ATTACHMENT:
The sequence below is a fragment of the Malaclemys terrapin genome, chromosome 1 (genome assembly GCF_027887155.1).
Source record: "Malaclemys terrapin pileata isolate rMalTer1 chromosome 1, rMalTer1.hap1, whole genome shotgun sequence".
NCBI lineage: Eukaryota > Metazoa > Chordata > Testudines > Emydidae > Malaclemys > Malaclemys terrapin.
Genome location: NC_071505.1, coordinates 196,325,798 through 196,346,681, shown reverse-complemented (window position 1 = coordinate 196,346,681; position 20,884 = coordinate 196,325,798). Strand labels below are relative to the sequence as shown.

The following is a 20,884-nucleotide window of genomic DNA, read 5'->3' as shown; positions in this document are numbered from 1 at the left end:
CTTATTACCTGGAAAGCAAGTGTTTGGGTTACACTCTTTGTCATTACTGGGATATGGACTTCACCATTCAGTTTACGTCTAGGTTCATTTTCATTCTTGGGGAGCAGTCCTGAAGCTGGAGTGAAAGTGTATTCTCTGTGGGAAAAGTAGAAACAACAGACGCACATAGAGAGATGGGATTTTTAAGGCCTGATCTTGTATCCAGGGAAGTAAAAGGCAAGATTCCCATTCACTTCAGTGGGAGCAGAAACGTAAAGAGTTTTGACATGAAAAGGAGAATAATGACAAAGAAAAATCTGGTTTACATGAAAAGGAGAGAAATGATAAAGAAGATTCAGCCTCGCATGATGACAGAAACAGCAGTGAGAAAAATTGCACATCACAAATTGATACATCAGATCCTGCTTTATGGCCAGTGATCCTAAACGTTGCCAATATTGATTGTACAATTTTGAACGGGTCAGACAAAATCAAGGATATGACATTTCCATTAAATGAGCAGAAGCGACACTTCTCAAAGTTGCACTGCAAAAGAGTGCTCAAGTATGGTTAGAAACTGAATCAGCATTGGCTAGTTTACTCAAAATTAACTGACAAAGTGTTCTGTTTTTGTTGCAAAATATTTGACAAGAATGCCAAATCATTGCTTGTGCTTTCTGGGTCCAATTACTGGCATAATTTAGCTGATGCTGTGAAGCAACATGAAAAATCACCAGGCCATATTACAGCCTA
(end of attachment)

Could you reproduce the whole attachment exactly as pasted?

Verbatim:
The sequence below is a fragment of the Malaclemys terrapin genome, chromosome 1 (genome assembly GCF_027887155.1).
Source record: "Malaclemys terrapin pileata isolate rMalTer1 chromosome 1, rMalTer1.hap1, whole genome shotgun sequence".
NCBI lineage: Eukaryota > Metazoa > Chordata > Testudines > Emydidae > Malaclemys > Malaclemys terrapin.
Genome location: NC_071505.1, coordinates 196,325,798 through 196,346,681, shown reverse-complemented (window position 1 = coordinate 196,346,681; position 20,884 = coordinate 196,325,798). Strand labels below are relative to the sequence as shown.

The following is a 20,884-nucleotide window of genomic DNA, read 5'->3' as shown; positions in this document are numbered from 1 at the left end:
CTTATTACCTGGAAAGCAAGTGTTTGGGTTACACTCTTTGTCATTACTGGGATATGGACTTCACCATTCAGTTTACGTCTAGGTTCATTTTCATTCTTGGGGAGCAGTCCTGAAGCTGGAGTGAAAGTGTATTCTCTGTGGGAAAAGTAGAAACAACAGACGCACATAGAGAGATGGGATTTTTAAGGCCTGATCTTGTATCCAGGGAAGTAAAAGGCAAGATTCCCATTCACTTCAGTGGGAGCAGAAACGTAAAGAGTTTTGACATGAAAAGGAGAATAATGACAAAGAAAAATCTGGTTTACATGAAAAGGAGAGAAATGATAAAGAAGATTCAGCCTCGCATGATGACAGAAACAGCAGTGAGAAAAATTGCACATCACAAATTGATACATCAGATCCTGCTTTATGGCCAGTGATCCTAAACGTTGCCAATATTGATTGTACAATTTTGAACGGGTCAGACAAAATCAAGGATATGACATTTCCATTAAATGAGCAGAAGCGACACTTCTCAAAGTTGCACTGCAAAAGAGTGCTCAAGTATGGTTAGAAACTGAATCAGCATTGGCTAGTTTACTCAAAATTAACTGACAAAGTGTTCTGTTTTTGTTGCAAAATATTTGACAAGAATGCCAAATCATTGCTTGTGCTTTCTGGGTCCAATTACTGGCATAATTTAGCTGATGCTGTGAAGCAACATGAAAAATCACCAGGCCATATTACAGCCTA